History of Cavan
In population terms, County Cavan is one of the smallest counties in the whole of Ireland with approximately 73,000 inhabitants. It is part of the Border region in the north of Ireland and is part of the Republic of Ireland. The history of Cavan really began in the 11th century when it was a division of the Kingdom of Breifne. As a result, County Cavan is known as the Breffni County. The county’s naturally rugged landscape made it the ideal location for Gaelic chiefs who could design defences by utilising the combination of loughs and poorly drained soils.
In the 13th century, the O’Reilly’s built a castle in the area which is now known as Cavan town. A Franciscan monastery was also built at this time. A market was set up in the 15th century by Owen O’Reilly and this helped establish the county town as an area of importance as merchants from Dublin and Drogheda came to trade. Until 1584, Cavan was deemed to be part of Connacht but the historic Breifne kingdom was shired in that year and Cavan became part of Ulster. Visitors to County Cavan can still see the heavy Norman influence in the region which began in the 12th century.
Cavan town itself was given a charter in 1610 by King James I as part of the Plantation of Ulster. A number of new towns were formed including Cootehill and Virginia while Belturbet joined Cavan town as an important trading centre. There were a number of battles during the 17th century as rebels attempted to unsettle the planters and reclaim the land. However, this only lead to an increase in the number of Scottish and English settlers as the British government sought to consolidate their hold on Ireland. These settlers also helped the formation of a flax and linen industry in the county which was to boom during the 18th century.
Cavan was one of the many Irish regions that were badly hit by the Great Famine in the middle of the 19th century. From 1845-49, at least 1 million people in Ireland died from the famine and at least the same number emigrated. As well as the starvation, illnesses such as cholera and typhus were rife and claimed hundreds of thousands of victims. Landlords in Cavan were notorious for their poor treatment of tenants during this era. A famous example involves a Mountnugent landlord who evicted more than 200 people. A Catholic priest witnessed this event and the famous ballad ‘By Lough Sheelin Side’ commemorates the actions of the landlord.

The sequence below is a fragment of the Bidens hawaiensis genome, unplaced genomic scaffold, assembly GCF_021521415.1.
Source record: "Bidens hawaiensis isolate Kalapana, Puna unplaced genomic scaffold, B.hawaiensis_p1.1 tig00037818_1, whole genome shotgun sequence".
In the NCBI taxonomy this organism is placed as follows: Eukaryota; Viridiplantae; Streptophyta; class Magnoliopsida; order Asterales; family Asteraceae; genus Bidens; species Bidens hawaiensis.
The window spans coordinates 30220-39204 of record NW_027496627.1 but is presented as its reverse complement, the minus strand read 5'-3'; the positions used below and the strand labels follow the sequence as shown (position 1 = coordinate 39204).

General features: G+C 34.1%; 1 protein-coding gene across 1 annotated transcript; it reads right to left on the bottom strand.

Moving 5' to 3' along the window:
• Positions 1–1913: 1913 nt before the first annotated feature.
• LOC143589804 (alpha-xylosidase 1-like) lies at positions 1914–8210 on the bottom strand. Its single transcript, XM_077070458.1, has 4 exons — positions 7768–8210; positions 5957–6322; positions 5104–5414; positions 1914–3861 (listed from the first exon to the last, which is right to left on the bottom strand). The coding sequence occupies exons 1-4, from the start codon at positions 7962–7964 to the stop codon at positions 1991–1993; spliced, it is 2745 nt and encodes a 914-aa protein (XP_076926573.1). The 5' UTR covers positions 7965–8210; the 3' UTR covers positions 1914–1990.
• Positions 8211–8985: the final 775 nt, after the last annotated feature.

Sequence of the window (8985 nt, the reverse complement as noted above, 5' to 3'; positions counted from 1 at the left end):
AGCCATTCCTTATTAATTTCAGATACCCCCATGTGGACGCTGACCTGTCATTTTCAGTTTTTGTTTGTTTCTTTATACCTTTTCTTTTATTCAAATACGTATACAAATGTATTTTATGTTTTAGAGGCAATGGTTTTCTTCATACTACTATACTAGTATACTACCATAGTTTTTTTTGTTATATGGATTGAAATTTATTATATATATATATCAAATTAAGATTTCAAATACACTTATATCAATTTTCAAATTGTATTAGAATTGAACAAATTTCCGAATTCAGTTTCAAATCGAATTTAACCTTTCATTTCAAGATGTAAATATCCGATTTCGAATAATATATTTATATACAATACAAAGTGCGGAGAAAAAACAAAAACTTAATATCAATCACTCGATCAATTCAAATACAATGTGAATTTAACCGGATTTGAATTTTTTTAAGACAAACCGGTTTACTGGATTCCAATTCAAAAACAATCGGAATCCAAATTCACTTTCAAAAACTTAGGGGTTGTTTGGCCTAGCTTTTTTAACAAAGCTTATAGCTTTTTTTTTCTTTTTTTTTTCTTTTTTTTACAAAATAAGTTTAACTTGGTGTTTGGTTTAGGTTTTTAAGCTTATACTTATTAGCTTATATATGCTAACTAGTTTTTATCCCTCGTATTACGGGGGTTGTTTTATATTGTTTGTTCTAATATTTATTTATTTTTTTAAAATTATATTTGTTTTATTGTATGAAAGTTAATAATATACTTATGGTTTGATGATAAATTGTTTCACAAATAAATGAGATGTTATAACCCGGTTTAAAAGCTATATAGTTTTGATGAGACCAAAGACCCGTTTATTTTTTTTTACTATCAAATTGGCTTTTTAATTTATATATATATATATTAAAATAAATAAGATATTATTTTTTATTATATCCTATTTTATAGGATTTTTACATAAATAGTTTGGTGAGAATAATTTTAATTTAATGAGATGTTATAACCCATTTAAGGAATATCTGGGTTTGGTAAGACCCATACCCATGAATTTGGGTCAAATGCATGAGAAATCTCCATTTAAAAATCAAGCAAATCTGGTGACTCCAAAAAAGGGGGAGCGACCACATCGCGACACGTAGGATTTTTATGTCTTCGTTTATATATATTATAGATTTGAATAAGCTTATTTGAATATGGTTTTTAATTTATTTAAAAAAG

Cavan town cemented its place as the most important location in the county as it became connected with other towns in Ireland via the railway during the middle of the 19th century. The town flourished throughout the 20th century with a Town Hall built in 1909 beginning a flood of new buildings. The worst tragedy to have occurred in Cavan since the Great Famine happened in 1943 when the Saint Joseph’s Orphanage Fire killed 36 people, 35 of whom were children. Although no blame has ever been attributed to any single party, the event is still seen as being suspicious in the modern era.
Also check out Working in Cavan and Living in Cavan, or Cavan Jobs